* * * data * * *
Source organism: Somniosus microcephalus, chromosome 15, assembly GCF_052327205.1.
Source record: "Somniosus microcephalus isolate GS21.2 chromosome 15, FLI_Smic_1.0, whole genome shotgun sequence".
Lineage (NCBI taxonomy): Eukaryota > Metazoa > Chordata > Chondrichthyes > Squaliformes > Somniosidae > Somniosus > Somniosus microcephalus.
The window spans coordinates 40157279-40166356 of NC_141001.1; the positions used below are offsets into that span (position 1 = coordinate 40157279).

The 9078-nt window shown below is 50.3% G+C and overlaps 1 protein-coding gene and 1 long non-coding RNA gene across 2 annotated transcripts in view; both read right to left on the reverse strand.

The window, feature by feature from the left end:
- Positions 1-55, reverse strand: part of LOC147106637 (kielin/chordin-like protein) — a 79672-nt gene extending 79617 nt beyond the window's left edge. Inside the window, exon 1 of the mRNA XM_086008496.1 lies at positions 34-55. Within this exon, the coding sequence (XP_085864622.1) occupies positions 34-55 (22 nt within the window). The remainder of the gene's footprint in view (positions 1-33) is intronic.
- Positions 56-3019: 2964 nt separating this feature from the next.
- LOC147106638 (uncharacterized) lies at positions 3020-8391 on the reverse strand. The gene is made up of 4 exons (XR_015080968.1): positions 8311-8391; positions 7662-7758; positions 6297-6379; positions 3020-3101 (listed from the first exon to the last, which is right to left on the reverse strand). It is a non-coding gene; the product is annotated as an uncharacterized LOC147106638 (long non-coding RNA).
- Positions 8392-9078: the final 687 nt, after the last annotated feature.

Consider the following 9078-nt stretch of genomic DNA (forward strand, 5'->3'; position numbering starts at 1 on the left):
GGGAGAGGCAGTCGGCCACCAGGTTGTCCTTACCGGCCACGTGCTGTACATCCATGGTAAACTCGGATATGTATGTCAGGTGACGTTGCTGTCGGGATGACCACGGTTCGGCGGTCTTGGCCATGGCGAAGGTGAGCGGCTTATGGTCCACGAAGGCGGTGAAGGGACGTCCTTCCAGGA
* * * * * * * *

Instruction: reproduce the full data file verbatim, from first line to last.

Source organism: Somniosus microcephalus, chromosome 15, assembly GCF_052327205.1.
Source record: "Somniosus microcephalus isolate GS21.2 chromosome 15, FLI_Smic_1.0, whole genome shotgun sequence".
Lineage (NCBI taxonomy): Eukaryota > Metazoa > Chordata > Chondrichthyes > Squaliformes > Somniosidae > Somniosus > Somniosus microcephalus.
The window spans coordinates 40157279-40166356 of NC_141001.1; the positions used below are offsets into that span (position 1 = coordinate 40157279).

The 9078-nt window shown below is 50.3% G+C and overlaps 1 protein-coding gene and 1 long non-coding RNA gene across 2 annotated transcripts in view; both read right to left on the reverse strand.

The window, feature by feature from the left end:
- Positions 1-55, reverse strand: part of LOC147106637 (kielin/chordin-like protein) — a 79672-nt gene extending 79617 nt beyond the window's left edge. Inside the window, exon 1 of the mRNA XM_086008496.1 lies at positions 34-55. Within this exon, the coding sequence (XP_085864622.1) occupies positions 34-55 (22 nt within the window). The remainder of the gene's footprint in view (positions 1-33) is intronic.
- Positions 56-3019: 2964 nt separating this feature from the next.
- LOC147106638 (uncharacterized) lies at positions 3020-8391 on the reverse strand. The gene is made up of 4 exons (XR_015080968.1): positions 8311-8391; positions 7662-7758; positions 6297-6379; positions 3020-3101 (listed from the first exon to the last, which is right to left on the reverse strand). It is a non-coding gene; the product is annotated as an uncharacterized LOC147106638 (long non-coding RNA).
- Positions 8392-9078: the final 687 nt, after the last annotated feature.

Consider the following 9078-nt stretch of genomic DNA (forward strand, 5'->3'; position numbering starts at 1 on the left):
GGGAGAGGCAGTCGGCCACCAGGTTGTCCTTACCGGCCACGTGCTGTACATCCATGGTAAACTCGGATATGTATGTCAGGTGACGTTGCTGTCGGGATGACCACGGTTCGGCGGTCTTGGCCATGGCGAAGGTGAGCGGCTTATGGTCCACGAAGGCGGTGAAGGGACGTCCTTCCAGGA